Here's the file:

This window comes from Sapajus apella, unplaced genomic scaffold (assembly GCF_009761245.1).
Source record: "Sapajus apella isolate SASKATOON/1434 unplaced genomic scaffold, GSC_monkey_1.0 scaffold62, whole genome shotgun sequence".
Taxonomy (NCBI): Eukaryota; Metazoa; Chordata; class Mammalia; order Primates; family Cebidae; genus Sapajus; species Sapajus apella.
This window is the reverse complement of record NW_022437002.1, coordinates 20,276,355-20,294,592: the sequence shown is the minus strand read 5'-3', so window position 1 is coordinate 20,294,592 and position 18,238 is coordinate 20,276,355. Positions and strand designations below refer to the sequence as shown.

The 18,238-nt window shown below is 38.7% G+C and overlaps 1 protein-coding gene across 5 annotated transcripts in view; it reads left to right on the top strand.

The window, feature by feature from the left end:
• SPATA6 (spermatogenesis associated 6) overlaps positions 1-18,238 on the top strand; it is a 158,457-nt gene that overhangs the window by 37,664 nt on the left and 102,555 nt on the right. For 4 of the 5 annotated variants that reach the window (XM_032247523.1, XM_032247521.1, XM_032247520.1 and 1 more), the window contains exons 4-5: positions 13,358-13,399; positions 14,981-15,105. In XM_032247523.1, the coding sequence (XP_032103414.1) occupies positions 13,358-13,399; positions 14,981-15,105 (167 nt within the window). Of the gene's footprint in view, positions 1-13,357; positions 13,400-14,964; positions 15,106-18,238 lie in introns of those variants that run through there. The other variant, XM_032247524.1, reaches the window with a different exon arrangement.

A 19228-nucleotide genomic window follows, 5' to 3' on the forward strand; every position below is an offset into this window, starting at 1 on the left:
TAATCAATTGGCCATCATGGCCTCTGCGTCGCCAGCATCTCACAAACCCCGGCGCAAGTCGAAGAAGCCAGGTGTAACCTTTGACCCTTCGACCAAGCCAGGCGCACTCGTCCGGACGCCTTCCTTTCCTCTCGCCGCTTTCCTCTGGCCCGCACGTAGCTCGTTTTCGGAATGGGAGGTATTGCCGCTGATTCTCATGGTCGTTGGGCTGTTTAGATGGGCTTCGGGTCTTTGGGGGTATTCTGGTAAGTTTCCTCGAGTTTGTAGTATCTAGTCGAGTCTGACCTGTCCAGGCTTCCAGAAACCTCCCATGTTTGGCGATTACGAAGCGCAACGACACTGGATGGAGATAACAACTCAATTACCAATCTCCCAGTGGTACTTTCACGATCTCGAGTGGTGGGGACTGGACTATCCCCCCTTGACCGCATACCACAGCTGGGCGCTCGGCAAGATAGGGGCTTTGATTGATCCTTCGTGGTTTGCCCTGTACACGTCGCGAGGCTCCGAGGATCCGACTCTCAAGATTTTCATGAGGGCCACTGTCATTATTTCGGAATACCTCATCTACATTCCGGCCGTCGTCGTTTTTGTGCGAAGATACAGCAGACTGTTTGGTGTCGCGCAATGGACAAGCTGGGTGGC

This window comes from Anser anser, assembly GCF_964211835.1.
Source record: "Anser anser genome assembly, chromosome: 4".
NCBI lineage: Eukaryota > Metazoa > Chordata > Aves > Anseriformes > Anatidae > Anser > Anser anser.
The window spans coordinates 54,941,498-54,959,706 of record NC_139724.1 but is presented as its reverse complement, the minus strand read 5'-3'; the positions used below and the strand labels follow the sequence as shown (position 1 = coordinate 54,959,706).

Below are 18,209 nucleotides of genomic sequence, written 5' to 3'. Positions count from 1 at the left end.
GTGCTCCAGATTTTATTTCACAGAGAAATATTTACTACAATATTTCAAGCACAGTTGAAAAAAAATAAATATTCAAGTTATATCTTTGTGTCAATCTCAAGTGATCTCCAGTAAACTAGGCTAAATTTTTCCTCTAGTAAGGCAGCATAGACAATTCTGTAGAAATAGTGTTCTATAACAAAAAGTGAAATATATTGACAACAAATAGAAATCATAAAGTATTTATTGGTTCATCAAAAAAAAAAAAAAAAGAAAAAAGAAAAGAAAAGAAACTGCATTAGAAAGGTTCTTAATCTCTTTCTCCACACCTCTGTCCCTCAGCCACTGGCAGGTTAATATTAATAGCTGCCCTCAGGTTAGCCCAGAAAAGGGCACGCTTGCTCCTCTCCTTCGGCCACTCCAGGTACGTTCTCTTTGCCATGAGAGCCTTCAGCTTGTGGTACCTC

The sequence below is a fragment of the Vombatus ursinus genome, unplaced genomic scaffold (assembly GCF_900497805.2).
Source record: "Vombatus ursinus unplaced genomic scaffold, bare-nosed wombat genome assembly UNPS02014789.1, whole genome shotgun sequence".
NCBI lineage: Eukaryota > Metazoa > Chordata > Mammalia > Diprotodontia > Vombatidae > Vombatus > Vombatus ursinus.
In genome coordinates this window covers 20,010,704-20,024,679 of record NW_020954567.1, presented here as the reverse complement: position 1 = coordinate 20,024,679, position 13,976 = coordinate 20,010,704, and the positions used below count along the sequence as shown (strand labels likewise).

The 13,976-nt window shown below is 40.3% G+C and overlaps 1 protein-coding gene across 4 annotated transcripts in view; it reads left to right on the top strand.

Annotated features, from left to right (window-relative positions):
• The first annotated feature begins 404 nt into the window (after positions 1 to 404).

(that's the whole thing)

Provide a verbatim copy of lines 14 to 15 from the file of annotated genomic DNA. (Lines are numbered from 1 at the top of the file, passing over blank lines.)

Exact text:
Below are 18,209 nucleotides of genomic sequence, written 5' to 3'. Positions count from 1 at the left end.
GTGCTCCAGATTTTATTTCACAGAGAAATATTTACTACAATATTTCAAGCACAGTTGAAAAAAAATAAATATTCAAGTTATATCTTTGTGTCAATCTCAAGTGATCTCCAGTAAACTAGGCTAAATTTTTCCTCTAGTAAGGCAGCATAGACAATTCTGTAGAAATAGTGTTCTATAACAAAAAGTGAAATATATTGACAACAAATAGAAATCATAAAGTATTTATTGGTTCATCAAAAAAAAAAAAAAAAGAAAAAAGAAAAGAAAAGAAACTGCATTAGAAAGGTTCTTAATCTCTTTCTCCACACCTCTGTCCCTCAGCCACTGGCAGGTTAATATTAATAGCTGCCCTCAGGTTAGCCCAGAAAAGGGCACGCTTGCTCCTCTCCTTCGGCCACTCCAGGTACGTTCTCTTTGCCATGAGAGCCTTCAGCTTGTGGTACCTC